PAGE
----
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2015 National Retail Meat Case Study

Project Code: BQU.07.13
Completed: 2016

Project Title:

National Beef Quality Audit


Mark Klassen (Canadian Cattlemen's Association) klassenm@cattle.ca

Jennifer Aalhus, PhD, and Manuel Juárez, PhD (Agriculture and Agri-Food Canada)


Asking consumers what they buy, what they would like to buy, or what they’re willing to pay for something doesn’t necessarily reflect what consumers really do. Measuring the amount of shelf space a food store dedicates to different products provides a more accurate measure of consumer preference than a survey. Benchmarking key attributes of the Canadian meat case can help guide future strategy development that will support the viability and profitability of the Canadian beef sector.


To document the types of fresh beef products sold to Canadian beef consumers by national retail stores across Canada.

What They Did

Two investigators visited a total of 70 stores spread across AB, ON, QC and BC. The stores represented the national retail store chains and the number of stores visited was in proportion to the company’s market share. Data on the following was recorded:

  • overall length/linear feet of fresh meat case and estimate of space occupied by beef, chicken, fresh pork and all other items
  • cut name, size/weight, fixed vs. net weights, price per kilo, grade, tenderized or not, value added, bone-in/out, and for ground beef: fat content and source grind
  • prepared in-store or not, packaging type and number of packages
  • package information: origin claims (e.g. Product of Canada), production claims (e.g. organic, raised without hormones or antibiotics), presence of cooking instructions and presence of nutrition information

What They Learned

On average, beef products had 29% of the linear feet of retail meat cases. Pork had 32%, poultry had 28% per cent, and other meats had 8% of linear feet. The remaining 3% was non-meat items or empty space. Stores in Western provinces allocated a greater percentage of self-serve counter space to beef than stores in the East.

Out-of-stock beef items were found at 21% of the eastern stores and 32% of the western stores.

The average price per kilogram of beef steak was $28.22/kg, and average price per package of steak was $12.14.  The average price per kilogram of roast was $19.55/kg, and average price per package of roast was $29.00. Package weights for steaks and roasts was higher in Alberta than in other provinces.

Overall, 18% of roast packages and 17% of steak packages were featured with special pricing, most commonly in Quebec. 13% of stores sold roasts and steaks in larger-quantity value packs, with steak in value packs being more common in the West.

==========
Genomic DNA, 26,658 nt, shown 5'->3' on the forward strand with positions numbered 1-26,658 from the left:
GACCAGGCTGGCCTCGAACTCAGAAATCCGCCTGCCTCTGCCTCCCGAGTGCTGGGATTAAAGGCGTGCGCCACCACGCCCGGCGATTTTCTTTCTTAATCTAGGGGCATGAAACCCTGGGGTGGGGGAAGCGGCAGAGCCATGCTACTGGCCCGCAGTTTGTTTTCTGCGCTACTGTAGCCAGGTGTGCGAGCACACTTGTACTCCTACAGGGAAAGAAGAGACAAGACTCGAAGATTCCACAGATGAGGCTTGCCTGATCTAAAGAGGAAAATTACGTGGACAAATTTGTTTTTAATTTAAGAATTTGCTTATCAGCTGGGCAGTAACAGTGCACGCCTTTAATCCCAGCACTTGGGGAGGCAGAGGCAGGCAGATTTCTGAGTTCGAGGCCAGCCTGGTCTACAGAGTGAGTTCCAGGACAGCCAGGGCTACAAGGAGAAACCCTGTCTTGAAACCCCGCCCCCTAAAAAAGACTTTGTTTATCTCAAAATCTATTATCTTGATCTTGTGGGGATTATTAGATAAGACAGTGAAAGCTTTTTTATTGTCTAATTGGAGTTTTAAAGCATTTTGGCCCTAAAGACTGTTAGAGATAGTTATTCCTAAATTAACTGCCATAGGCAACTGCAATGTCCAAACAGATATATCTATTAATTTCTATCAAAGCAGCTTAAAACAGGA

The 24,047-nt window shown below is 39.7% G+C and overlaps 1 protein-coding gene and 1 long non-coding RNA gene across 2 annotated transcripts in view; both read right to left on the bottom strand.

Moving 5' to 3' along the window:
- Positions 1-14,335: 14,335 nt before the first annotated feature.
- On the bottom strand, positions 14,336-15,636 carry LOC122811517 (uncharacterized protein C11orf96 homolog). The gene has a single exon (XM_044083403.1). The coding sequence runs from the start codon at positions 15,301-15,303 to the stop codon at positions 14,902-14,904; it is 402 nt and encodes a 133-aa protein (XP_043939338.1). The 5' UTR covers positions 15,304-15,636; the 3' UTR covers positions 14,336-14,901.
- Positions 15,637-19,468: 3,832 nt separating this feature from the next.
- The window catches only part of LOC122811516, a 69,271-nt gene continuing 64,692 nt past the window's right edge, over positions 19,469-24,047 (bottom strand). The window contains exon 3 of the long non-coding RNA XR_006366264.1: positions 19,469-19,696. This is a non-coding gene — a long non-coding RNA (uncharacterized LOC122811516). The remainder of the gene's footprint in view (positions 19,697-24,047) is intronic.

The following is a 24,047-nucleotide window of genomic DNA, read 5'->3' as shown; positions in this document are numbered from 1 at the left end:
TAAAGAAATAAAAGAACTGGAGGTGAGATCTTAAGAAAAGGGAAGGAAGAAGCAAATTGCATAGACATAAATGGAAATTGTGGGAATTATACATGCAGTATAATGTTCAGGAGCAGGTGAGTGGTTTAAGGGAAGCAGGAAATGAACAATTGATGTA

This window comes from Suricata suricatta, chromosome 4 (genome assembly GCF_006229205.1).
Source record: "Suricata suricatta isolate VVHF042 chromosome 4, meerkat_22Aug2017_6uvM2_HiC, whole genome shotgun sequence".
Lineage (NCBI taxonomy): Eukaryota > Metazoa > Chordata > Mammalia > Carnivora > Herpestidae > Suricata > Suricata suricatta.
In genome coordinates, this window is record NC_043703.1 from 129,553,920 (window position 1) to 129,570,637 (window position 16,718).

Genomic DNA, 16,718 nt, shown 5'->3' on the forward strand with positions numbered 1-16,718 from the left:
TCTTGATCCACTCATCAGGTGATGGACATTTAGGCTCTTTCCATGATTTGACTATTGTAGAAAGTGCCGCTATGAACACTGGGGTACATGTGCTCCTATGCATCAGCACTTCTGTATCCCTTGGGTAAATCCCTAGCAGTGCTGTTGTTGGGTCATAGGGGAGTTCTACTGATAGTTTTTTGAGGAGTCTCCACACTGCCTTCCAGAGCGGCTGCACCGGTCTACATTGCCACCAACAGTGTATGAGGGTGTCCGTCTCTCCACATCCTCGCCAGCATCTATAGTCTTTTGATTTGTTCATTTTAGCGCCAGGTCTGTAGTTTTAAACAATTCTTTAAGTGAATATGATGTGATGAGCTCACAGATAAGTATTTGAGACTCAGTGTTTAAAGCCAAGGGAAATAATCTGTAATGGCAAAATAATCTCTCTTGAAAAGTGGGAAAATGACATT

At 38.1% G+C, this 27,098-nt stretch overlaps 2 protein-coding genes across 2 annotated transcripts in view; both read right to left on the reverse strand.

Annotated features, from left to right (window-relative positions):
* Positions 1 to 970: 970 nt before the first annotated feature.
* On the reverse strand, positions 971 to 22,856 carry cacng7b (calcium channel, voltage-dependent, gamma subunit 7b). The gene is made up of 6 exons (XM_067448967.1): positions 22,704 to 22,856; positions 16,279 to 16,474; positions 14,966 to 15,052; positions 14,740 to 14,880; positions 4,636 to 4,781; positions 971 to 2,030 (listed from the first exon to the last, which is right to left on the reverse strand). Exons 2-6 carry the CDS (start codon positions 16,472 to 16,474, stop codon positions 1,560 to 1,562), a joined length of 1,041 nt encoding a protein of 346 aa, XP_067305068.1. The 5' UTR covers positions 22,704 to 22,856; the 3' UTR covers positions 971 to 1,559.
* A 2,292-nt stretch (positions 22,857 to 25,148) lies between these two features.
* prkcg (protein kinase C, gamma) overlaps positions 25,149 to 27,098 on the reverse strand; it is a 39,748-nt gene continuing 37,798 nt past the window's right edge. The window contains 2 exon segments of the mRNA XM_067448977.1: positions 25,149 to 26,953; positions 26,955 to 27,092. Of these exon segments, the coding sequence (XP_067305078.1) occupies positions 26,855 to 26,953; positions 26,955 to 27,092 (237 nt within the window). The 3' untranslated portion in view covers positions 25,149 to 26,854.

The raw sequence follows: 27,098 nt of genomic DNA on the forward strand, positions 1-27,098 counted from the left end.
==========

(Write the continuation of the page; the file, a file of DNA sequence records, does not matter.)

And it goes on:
Steaks accounted for approximately 50% of the packages in the East and West. Ground products followed at 24% and were more common in the East (26%) than the West (20%). 9% of the packages were roasts. The remainder included cubes (7%), organ meats (3%), ribs (2%), strips (2%), sausage (0.3%), and other (2%).

15% of roasts and 16% of steaks were mechanically tenderized to enhance eating quality. This was more common in Quebec.

Nutritional information was provided on less than 5% of steak and roast packages. The most common instruction on roasts and steaks had to do with safe storage, such as “keep refrigerated”.

There was no grading information on 55% of the roast packages, most frequently in Quebec and British Columbia. Grading information on roasts was most common in Alberta. When grading information was on the roast package, it was most often for Canada AAA (31%). Similarly for steaks, there was no grading information on 56% of the packages. When grading information appeared, it was mostly Canada AAA (27%) and grading information appeared most often in the West.

Traceability claims were the most common cattle-production attribute noted on packages. 9% of roasts and 8% of steaks had a traceability claim. This was largely a western phenomenon.

Overall, 51% of stores visited had Canadian Beef signage. 17% had Canadian Pork signage. This signage was most prevalent in Alberta.

Less than 2% of both steaks and roasts carried claims related to animal diets. The most common was for corn fed, followed by grass fed and then grain-fed beef.

The claim of fed “no animal byproducts” was seen on 2% of steak and of roasts. Organic status was noted on 1% of roasts and steaks; “antibiotic free” on 3-4% of roasts and steaks; “hormone free” (a claim technically not permitted) on less than 1% of roasts and steaks; “no hormones added” on 3-4% of roasts and steaks; and “certified humane” on 2% of roasts and none of the steaks in the stores surveyed. Overall, 1% of roasts and steaks were identified as halal, while no roasts and 0.3% of steaks were identified as kosher.

What It Means

There are significant regional differences in beef product mix and merchandising approaches across Canada. While some of these differences may genuinely reflect regional differences in demand, there is certainly an opportunity to examine how products currently successful in selected retail stores and/or cities could be helpful to building volume and sales in other locations.

The findings also support the opportunity for the industry to enhance communication to consumers through information on the package, recognizing that it is the only means of communicating with consumers that is present at both the point of purchase and on the product at the time of preparation in the home.


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